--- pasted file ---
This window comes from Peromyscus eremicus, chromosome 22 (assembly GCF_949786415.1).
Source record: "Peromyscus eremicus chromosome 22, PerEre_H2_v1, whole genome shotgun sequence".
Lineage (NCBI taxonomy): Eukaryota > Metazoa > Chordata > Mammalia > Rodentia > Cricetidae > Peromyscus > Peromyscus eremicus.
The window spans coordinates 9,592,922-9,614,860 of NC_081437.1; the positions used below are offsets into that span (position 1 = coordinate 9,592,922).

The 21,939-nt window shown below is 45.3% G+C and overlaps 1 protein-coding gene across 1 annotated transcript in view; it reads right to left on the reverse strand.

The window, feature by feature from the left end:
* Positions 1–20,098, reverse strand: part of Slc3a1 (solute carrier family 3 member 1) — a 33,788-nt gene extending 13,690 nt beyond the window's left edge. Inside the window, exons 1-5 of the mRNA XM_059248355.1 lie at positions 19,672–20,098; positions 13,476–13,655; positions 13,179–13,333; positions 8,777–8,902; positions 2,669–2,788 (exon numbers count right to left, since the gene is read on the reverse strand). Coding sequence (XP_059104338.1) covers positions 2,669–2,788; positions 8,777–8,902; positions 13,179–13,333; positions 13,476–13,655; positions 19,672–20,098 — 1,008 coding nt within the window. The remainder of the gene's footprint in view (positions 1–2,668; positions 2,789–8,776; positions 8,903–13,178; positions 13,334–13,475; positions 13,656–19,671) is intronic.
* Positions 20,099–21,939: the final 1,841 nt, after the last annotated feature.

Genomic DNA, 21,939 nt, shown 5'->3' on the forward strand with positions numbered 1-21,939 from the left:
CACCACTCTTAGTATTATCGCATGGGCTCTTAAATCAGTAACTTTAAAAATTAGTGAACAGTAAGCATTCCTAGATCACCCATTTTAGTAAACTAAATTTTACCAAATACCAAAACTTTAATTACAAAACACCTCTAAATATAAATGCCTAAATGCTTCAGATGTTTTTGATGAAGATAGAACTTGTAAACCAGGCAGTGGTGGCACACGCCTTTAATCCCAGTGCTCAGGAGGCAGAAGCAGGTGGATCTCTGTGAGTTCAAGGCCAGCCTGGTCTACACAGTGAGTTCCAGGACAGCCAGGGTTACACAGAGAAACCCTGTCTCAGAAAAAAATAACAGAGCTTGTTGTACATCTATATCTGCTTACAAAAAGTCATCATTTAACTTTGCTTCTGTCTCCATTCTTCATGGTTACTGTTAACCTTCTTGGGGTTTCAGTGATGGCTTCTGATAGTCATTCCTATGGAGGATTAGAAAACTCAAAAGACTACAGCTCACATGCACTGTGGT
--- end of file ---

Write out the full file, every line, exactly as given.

This window comes from Peromyscus eremicus, chromosome 22 (assembly GCF_949786415.1).
Source record: "Peromyscus eremicus chromosome 22, PerEre_H2_v1, whole genome shotgun sequence".
Lineage (NCBI taxonomy): Eukaryota > Metazoa > Chordata > Mammalia > Rodentia > Cricetidae > Peromyscus > Peromyscus eremicus.
The window spans coordinates 9,592,922-9,614,860 of NC_081437.1; the positions used below are offsets into that span (position 1 = coordinate 9,592,922).

The 21,939-nt window shown below is 45.3% G+C and overlaps 1 protein-coding gene across 1 annotated transcript in view; it reads right to left on the reverse strand.

The window, feature by feature from the left end:
* Positions 1–20,098, reverse strand: part of Slc3a1 (solute carrier family 3 member 1) — a 33,788-nt gene extending 13,690 nt beyond the window's left edge. Inside the window, exons 1-5 of the mRNA XM_059248355.1 lie at positions 19,672–20,098; positions 13,476–13,655; positions 13,179–13,333; positions 8,777–8,902; positions 2,669–2,788 (exon numbers count right to left, since the gene is read on the reverse strand). Coding sequence (XP_059104338.1) covers positions 2,669–2,788; positions 8,777–8,902; positions 13,179–13,333; positions 13,476–13,655; positions 19,672–20,098 — 1,008 coding nt within the window. The remainder of the gene's footprint in view (positions 1–2,668; positions 2,789–8,776; positions 8,903–13,178; positions 13,334–13,475; positions 13,656–19,671) is intronic.
* Positions 20,099–21,939: the final 1,841 nt, after the last annotated feature.

Genomic DNA, 21,939 nt, shown 5'->3' on the forward strand with positions numbered 1-21,939 from the left:
CACCACTCTTAGTATTATCGCATGGGCTCTTAAATCAGTAACTTTAAAAATTAGTGAACAGTAAGCATTCCTAGATCACCCATTTTAGTAAACTAAATTTTACCAAATACCAAAACTTTAATTACAAAACACCTCTAAATATAAATGCCTAAATGCTTCAGATGTTTTTGATGAAGATAGAACTTGTAAACCAGGCAGTGGTGGCACACGCCTTTAATCCCAGTGCTCAGGAGGCAGAAGCAGGTGGATCTCTGTGAGTTCAAGGCCAGCCTGGTCTACACAGTGAGTTCCAGGACAGCCAGGGTTACACAGAGAAACCCTGTCTCAGAAAAAAATAACAGAGCTTGTTGTACATCTATATCTGCTTACAAAAAGTCATCATTTAACTTTGCTTCTGTCTCCATTCTTCATGGTTACTGTTAACCTTCTTGGGGTTTCAGTGATGGCTTCTGATAGTCATTCCTATGGAGGATTAGAAAACTCAAAAGACTACAGCTCACATGCACTGTGGT